Like many other businesses, America's breweries were desperately trying to stay afloat in the sea of economic devastation brought along by the Covid-19 pandemic.
Shuttered restaurants and pubs hit sales hard, taproom transactions evaporated and the distribution of kegs ceased. A Daily Beast article from May 2020 warned that 3,600 of America's breweries could go out of business and that coronavirus could kill craft beer.
However, as Statista's Martin Armstrong reports, fast-forward to 2021 though, and it seems reports of craft beer's demise have been greatly exaggerated.
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While the Brewers Association's midyear report for 2020 did indeed show that the U.S. beer scene was facing an unprecedented challenge, it certainly wasn't the doomsday scenario some were expecting. Volumes declined 10 percent during the first six months of the year compared to 2019 while the brewery count grew by 737. That is slower than the 1,000 new breweries added by mid-year 2019 but still an impressive performance given the situation. The latest figures, for 2021, reveal a more subdued but still healthy rate of growth: "Overall U.S. beer volume sales were up 1 percent in 2021, while craft brewer volume sales grew 8 percent, raising small and independent brewers’ share of the U.S. beer market by volume to 13.1 percent".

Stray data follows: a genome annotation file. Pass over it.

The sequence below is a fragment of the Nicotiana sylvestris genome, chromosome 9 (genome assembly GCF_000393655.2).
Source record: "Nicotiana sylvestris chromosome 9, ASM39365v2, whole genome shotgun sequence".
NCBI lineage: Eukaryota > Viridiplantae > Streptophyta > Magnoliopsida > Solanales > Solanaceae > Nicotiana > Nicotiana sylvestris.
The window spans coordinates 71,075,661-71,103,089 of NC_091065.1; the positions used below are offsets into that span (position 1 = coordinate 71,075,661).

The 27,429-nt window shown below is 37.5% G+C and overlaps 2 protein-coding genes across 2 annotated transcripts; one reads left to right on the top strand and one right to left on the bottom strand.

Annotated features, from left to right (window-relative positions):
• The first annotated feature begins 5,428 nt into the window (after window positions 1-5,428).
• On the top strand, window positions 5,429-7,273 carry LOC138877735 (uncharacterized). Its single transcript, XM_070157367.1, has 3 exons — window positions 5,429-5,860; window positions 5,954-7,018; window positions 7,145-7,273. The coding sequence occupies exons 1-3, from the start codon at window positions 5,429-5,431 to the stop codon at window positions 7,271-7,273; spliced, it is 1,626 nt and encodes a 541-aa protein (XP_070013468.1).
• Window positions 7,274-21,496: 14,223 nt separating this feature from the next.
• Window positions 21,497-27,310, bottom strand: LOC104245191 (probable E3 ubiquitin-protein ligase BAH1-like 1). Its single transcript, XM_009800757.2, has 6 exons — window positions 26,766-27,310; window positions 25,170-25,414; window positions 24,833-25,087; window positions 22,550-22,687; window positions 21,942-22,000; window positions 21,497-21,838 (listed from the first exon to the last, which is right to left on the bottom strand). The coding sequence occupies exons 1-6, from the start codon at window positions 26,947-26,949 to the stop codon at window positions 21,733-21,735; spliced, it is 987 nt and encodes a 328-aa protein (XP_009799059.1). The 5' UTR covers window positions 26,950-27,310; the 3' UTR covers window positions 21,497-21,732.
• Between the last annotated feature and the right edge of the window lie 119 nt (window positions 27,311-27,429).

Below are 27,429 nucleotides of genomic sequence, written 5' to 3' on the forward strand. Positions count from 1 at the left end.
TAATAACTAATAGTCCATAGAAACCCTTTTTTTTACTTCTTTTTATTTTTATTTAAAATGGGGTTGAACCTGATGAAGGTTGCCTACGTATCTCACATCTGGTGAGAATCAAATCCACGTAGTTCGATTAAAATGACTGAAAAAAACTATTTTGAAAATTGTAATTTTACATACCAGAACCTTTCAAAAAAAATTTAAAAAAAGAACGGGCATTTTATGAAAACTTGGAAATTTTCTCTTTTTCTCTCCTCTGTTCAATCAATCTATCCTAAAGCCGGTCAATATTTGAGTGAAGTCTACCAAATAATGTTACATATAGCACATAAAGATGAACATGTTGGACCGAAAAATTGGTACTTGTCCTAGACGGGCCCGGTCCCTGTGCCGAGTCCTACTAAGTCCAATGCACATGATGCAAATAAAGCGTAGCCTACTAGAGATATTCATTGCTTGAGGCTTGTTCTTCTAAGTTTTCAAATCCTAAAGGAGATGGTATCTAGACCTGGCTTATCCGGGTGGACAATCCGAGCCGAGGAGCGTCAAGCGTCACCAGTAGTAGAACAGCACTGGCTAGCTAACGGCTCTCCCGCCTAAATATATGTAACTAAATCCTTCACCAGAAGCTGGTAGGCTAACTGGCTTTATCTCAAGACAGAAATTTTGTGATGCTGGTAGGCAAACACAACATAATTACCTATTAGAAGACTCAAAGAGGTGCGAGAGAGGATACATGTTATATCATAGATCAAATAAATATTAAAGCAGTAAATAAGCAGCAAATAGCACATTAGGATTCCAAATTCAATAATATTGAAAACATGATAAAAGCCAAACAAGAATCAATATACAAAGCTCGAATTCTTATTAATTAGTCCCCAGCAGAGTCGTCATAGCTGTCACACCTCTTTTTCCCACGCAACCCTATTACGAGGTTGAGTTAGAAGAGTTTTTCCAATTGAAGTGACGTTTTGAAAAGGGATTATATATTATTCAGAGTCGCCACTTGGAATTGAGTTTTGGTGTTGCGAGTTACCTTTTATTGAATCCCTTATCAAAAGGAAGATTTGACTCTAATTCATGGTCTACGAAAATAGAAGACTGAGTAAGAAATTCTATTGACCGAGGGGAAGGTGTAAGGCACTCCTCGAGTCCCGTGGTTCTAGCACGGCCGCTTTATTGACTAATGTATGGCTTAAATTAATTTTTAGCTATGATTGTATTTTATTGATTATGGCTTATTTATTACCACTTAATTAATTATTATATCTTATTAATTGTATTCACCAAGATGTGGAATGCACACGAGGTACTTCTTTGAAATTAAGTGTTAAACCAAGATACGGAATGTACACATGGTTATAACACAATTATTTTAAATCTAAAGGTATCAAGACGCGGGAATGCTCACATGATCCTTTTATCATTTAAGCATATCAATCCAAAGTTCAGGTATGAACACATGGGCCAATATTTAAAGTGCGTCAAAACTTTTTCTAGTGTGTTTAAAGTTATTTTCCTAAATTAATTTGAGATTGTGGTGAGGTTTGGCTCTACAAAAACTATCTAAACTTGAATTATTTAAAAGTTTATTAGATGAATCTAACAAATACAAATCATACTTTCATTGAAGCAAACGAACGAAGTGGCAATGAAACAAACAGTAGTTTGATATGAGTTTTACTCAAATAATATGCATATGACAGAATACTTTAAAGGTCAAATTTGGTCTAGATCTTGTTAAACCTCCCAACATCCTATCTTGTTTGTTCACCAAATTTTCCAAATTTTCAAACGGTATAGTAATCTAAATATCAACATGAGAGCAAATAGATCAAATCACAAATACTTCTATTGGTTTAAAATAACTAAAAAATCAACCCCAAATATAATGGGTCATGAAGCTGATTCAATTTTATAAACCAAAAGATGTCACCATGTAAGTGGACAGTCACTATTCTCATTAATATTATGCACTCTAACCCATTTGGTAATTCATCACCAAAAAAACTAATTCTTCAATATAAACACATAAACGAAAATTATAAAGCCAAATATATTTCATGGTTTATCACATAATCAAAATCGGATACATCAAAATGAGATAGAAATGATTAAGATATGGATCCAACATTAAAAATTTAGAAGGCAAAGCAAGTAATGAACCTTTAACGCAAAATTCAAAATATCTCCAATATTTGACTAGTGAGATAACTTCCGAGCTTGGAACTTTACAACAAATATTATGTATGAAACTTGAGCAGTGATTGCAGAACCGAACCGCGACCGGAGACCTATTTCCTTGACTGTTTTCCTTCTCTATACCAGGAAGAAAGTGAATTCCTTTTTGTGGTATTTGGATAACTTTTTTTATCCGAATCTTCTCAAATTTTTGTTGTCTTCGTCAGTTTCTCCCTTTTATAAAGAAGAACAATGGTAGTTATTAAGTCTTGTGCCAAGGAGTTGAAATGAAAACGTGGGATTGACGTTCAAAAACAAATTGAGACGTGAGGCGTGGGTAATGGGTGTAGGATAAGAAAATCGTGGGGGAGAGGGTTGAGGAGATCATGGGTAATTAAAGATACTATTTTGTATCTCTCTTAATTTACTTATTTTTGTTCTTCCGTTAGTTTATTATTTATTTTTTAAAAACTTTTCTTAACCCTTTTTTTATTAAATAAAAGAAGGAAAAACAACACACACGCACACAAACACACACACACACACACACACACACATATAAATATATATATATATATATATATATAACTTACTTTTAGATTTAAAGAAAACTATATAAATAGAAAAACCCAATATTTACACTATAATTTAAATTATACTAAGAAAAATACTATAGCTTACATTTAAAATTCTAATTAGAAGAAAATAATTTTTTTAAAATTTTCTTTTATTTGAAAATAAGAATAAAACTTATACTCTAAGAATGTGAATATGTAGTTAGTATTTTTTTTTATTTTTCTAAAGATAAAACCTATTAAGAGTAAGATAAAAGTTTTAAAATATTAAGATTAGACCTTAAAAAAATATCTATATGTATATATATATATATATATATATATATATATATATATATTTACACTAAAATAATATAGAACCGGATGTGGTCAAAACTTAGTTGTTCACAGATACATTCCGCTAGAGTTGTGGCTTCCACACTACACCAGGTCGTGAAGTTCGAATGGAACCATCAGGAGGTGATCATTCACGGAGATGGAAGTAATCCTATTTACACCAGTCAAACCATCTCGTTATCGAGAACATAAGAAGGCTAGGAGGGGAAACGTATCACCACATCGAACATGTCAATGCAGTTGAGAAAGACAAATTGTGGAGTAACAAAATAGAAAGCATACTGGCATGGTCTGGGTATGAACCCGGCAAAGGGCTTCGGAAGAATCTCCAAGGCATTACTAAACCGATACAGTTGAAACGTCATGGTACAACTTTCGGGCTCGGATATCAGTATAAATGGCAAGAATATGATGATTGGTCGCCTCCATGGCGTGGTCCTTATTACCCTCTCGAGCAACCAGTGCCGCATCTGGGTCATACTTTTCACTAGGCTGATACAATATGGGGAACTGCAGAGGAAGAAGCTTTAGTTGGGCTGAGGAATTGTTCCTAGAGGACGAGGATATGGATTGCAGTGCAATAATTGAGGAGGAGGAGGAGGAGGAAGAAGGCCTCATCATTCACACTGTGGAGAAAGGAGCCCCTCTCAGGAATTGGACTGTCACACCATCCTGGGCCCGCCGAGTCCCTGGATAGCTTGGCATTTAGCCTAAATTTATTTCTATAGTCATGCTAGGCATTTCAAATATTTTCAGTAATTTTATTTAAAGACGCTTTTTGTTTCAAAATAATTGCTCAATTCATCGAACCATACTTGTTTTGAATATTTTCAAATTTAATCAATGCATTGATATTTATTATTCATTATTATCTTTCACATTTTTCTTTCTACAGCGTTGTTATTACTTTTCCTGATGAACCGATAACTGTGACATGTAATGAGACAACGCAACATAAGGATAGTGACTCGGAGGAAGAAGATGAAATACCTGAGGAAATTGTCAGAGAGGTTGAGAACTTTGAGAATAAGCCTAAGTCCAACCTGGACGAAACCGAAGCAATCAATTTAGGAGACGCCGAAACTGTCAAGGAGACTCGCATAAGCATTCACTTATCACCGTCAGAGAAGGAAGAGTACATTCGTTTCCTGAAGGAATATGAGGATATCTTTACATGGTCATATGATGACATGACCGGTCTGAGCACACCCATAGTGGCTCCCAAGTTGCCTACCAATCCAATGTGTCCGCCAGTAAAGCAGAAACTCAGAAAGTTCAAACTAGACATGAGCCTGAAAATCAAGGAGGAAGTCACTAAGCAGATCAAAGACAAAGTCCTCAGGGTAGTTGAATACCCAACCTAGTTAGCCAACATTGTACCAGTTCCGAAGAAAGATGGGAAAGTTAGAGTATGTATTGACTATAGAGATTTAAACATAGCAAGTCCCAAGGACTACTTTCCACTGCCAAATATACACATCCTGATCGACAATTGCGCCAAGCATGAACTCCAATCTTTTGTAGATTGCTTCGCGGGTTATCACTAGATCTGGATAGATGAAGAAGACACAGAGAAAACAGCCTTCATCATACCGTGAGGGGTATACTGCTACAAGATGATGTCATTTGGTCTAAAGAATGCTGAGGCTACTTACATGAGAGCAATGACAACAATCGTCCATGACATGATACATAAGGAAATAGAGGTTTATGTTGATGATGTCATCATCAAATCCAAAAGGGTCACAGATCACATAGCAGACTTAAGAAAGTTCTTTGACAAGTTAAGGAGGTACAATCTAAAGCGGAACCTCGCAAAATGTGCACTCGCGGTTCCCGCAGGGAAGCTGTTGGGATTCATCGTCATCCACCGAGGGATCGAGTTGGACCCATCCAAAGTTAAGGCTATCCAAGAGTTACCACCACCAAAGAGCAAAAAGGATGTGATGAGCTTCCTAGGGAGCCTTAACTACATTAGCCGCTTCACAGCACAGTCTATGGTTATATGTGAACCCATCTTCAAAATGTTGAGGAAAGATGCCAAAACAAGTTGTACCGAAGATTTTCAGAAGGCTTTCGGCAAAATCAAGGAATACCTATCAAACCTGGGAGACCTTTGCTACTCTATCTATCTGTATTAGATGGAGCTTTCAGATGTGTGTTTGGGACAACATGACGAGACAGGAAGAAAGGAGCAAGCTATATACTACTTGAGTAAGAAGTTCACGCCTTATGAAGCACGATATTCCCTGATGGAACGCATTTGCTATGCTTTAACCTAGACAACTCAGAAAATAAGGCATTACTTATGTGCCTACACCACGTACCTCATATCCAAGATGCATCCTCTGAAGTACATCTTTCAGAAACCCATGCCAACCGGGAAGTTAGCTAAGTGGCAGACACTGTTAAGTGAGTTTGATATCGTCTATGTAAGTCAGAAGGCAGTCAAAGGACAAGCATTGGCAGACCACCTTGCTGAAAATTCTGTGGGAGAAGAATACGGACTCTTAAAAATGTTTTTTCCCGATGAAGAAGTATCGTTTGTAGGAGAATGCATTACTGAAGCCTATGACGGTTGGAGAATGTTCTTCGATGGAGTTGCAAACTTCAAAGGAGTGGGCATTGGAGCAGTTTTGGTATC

This International Beer Day, brewers can surely take heart from the incredibly successful decade they have behind them. Historically, the U.S boasted 4,144 breweries in 1873, a number that fell drastically by the middle of the 20th century. After Prohibition, the brewery count grew extremely slowly and as recently as the 1970s, the country had fewer than 100 functional breweries. 1978 was particularly poor with the count falling to just 89. Amid the craft beer explosion, such a low number is now unthinkable.
Up until the pandemic, the biggest problem thirsty revelers was the near infinite number of beers to choose from. According to the Brewers Association, the brewery count has grown spectacularly over the past 10+ years. In 2006, the U.S. had 1,460 of them and by 2019, the count had skyrocketed to 8,530. In 2021, that figure rose to 9,247.